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Ten Skin Ailments to Avoid

Here is a brief primer on some of the most common skin problems that might plague a horse.

Rain rot is caused by Dermatophilus, an infectious microorganism from the soil that eagerly becomes established in skin cracks under a dirty hair coat during rainy weather. The painful, tight scabs that form on the horse’s neck, shoulders, back, and rump make him uncomfortable and unusable and require medication and bathing.

Seborrhea is a skin disease caused by a malfunction in sebum production and function, resulting in flaky skin.

Ringworm is a fungal infection affecting the skin and hair, characterized by round, crusty patches with hair loss. It is easily spread between horses via tack and grooming tools.

Photosensitivity of the skin (usually under white hair) can result from components of certain plants (ingested). The skin becomes red, then sloughs off.

Warts, most commonly on the muzzle of a young horse, are caused by the equine papillomavirus. As a horse matures, he develops immunity to the virus and the warts disappear. The same virus also causes aural plaque, a scaly condition inside the ear, which can become painful if flies are allowed to bite and feed inside the ears.

Sarcoids are common skin tumors with unknown cause. There are several types, mostly occurring around the head or the site of an old injury.

Thrush is a fungal infection of the hoof that thrives in moist, dirty environments.

Scratches (also known as grease heel) is a common term that refers to a general localized skin inflammation found on the lower legs of horses. The thick, chronic sores at the heels and rear of the pastern can be quite painful. Scratches are linked to an opportunistic fungus, but can be complicated by bacterial infection.

Ticks cause crusty scabs and can be disease carriers. Check the mane and tail carefully throughout spring and summer. Use rubber gloves or tweezers to remove ticks, which can carry Lyme disease that can also affect humans (see July Vet Clinic). Be sure to remove the entire tick. If the head is left in, it can cause a painful infection.

Lice are not common in horses unless they are poorly kept and crowded. Then lice can spread rapidly through a group. You’d find the nits (eggs) or the lice themselves along the midline of the horse, such as in the mane and tail head.

 

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Here are a few added this week:

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My horse gets fungus every single summer and I never know how to get rid of it.  There are all the medicated and chemical sprays but I really don’t feel comfortable putting those on my horse.  Do you know of anything natural that would not harm my horse at all that would get rid of the fungus?  I would love to be able to make it myself…store bought products are expensive!! Kaitlin

Hi Kaitlin,

Fungus is a general term. It would be best for your veterinarian to diagnose which skin condition your horse has. Once you know the specific fungus, it would be possible that by typing the name of the fungus and  “home remedy” into google, you might find some specific advice for it.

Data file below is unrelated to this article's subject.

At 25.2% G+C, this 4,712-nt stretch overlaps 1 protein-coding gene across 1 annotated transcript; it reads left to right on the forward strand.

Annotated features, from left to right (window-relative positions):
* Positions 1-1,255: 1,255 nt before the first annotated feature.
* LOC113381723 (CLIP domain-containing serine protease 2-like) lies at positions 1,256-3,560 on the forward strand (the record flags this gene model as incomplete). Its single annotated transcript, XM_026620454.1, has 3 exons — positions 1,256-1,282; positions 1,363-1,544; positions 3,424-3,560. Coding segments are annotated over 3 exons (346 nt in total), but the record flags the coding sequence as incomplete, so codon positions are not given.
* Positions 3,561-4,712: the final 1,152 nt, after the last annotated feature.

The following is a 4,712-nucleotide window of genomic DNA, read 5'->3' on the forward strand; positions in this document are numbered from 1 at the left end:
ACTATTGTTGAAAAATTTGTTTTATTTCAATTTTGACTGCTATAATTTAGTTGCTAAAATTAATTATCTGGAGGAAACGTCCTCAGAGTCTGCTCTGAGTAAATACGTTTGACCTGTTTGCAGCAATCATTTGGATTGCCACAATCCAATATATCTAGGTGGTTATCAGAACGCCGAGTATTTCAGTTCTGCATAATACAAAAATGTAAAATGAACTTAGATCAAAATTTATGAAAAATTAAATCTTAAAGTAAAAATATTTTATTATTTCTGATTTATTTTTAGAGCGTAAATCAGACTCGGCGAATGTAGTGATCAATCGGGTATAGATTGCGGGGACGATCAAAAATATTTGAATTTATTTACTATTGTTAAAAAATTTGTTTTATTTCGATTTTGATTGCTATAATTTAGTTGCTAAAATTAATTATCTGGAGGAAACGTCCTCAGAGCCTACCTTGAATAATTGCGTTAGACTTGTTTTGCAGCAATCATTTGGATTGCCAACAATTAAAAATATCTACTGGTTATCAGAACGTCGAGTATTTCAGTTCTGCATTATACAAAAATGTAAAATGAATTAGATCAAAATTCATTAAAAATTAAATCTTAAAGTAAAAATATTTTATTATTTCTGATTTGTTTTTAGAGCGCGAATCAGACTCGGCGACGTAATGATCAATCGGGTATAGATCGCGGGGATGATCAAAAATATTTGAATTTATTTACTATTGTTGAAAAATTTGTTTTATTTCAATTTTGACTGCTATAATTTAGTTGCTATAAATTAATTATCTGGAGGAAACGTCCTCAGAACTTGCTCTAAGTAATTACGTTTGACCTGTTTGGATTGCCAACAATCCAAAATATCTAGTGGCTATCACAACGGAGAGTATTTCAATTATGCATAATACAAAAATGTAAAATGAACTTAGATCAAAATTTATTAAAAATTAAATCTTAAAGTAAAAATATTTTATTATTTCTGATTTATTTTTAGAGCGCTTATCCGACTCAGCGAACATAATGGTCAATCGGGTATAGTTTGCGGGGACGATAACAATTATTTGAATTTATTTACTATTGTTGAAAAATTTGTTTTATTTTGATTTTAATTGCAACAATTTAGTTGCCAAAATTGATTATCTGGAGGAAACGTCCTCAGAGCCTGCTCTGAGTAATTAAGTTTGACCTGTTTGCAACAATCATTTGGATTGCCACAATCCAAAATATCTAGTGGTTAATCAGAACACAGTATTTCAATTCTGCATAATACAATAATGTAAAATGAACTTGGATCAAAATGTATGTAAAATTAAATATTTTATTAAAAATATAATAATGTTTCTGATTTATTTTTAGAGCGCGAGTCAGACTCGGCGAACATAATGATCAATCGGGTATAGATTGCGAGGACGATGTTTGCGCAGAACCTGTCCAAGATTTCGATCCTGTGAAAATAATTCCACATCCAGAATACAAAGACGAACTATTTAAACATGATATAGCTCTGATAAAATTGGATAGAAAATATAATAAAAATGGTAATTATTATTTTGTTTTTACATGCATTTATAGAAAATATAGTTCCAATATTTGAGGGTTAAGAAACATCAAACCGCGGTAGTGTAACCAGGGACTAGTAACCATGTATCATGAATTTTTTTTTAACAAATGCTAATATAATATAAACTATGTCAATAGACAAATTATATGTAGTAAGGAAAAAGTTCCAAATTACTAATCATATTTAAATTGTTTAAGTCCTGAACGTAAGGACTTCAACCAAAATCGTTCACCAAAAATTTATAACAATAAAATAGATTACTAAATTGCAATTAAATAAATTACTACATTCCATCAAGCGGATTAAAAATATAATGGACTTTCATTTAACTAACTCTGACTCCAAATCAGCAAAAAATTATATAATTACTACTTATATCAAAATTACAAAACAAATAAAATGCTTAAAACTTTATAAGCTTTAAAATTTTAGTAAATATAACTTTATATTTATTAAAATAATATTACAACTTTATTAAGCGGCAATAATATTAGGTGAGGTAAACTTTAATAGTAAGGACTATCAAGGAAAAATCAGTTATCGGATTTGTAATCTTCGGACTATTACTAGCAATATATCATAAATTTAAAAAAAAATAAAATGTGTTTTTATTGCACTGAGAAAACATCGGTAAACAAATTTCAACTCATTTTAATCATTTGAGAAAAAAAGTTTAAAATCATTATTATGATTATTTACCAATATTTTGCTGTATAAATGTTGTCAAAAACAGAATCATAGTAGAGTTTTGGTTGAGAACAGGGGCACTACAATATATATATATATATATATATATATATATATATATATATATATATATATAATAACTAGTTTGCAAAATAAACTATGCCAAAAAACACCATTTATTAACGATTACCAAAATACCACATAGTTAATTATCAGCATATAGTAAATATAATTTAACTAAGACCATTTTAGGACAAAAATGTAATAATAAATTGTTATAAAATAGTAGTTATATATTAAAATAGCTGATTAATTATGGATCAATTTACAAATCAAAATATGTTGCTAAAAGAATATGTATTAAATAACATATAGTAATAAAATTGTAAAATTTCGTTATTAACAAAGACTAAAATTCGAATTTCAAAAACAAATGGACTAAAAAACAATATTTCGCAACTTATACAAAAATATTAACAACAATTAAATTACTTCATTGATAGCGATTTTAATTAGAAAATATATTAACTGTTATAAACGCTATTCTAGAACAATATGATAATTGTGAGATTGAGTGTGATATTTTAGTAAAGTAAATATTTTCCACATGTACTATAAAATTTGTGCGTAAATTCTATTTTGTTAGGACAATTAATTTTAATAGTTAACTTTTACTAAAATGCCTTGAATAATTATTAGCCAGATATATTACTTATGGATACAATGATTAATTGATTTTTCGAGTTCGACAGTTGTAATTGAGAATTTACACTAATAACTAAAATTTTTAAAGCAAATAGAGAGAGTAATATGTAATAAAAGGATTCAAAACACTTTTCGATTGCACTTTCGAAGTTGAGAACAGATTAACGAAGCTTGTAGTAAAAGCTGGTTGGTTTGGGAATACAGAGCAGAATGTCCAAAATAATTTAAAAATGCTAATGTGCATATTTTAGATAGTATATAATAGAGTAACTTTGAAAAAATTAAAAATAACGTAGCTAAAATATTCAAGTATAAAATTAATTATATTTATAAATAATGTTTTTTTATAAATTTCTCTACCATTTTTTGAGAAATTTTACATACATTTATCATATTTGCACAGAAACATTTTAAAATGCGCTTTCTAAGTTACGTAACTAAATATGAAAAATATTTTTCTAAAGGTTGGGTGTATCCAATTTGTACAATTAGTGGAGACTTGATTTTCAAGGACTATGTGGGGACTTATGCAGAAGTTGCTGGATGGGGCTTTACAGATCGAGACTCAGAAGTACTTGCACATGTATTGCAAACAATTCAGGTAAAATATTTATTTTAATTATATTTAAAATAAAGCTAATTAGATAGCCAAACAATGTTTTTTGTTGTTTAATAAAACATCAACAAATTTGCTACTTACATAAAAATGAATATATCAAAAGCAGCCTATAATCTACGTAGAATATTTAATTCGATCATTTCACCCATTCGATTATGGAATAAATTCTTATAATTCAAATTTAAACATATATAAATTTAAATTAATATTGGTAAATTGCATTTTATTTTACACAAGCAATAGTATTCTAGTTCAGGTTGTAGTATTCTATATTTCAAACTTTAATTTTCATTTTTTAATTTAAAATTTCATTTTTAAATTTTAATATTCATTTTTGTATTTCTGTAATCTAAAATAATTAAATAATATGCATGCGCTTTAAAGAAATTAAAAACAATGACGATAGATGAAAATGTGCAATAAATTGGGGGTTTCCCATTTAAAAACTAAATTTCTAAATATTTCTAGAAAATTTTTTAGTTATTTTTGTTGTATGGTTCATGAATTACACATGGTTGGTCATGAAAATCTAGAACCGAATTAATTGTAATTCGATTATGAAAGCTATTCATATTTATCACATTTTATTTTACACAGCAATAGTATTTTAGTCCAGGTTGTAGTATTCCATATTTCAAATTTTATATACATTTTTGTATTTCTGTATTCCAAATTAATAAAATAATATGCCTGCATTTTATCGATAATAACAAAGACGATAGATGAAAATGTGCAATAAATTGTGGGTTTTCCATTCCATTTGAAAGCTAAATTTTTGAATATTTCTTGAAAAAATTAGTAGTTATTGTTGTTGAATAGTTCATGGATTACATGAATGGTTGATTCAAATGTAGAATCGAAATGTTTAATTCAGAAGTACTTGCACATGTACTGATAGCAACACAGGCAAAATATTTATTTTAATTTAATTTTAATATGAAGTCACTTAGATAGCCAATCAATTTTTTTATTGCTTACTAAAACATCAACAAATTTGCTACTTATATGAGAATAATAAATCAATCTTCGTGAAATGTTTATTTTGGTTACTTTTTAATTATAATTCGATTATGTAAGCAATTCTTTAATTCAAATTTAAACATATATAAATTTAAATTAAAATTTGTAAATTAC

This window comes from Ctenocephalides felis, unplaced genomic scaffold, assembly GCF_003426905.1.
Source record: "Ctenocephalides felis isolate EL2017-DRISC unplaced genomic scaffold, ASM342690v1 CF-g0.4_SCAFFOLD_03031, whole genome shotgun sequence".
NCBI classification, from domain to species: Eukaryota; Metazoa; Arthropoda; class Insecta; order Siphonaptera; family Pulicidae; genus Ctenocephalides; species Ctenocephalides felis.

I use apple cider vinegar rinses on my horses coats to keep the pH balanced after shampooing. Witch hazel is a possible remedy for some skin conditions. Whether either of these would be appropriate for your horse’s skin condition, I have no idea.

The best way to prevent skin ailments is to keep the horse, tack, grooming tools and any horse clothing scrupulously clean.

Minimize bathing which removes the skin’s natural defenses. I give my horses two baths a year. The rest of the time I groom or vacuum.

Whenever a horse gets wet from bathing, rain, or exercise, make sure the hair coat and skin dry dry completely.

Never put a blanket or sheet on a damp horse. (The exception to this, of course, is when you drape a cooler over a horse temporarily while he is drying.)

Here are some excerpts that might be helpful from my book Cherry Hill’s Horsekeeping Almanac.

Excerpt from Cherry Hill's Horsekeeping Almanac

Excerpt from Cherry Hill's Horsekeeping Almanac

Cherry Hill's Horsekeeping Almanac

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A well-groomed horse is less apt to develop skin problems and is a feast for the eyes.  Daily grooming is required when a horse is worked, is shedding, or rolls frequently.  Bathe your horse once in the spring and once in the fall. Frequent baths strip the skin and coat of beneficial oils and wreak havoc with hooves.

Keep a separate set of grooming tools for each horse and wash them regularly.  If any of the horses in the barn are having a skin problem, wash all grooming tools with a disinfectant. Keep feed buckets and water pail clean.  At least once a week, scrub eating and drinking receptacles.  Be sure to rinse the soap from them thoroughly.

Lice and ticks cause itching.  Ticks carry Lyme Disease that is contagious to humans.  If your horse rubs bald spots in his mane or tail, check him thoroughly for parasites or fungus and treat according to your veterinarian.

Itching can also be caused by ringworm which is contagious to you and other horses. If a horse has ringworm, you will need to treat the horse, disinfect grooming tools, halters, blankets, stalls, feeders, and anything else the horse may have rubbed on.

Horse Handling and Grooming by Cherry Hill

Horse Handling and Grooming by Cherry Hill

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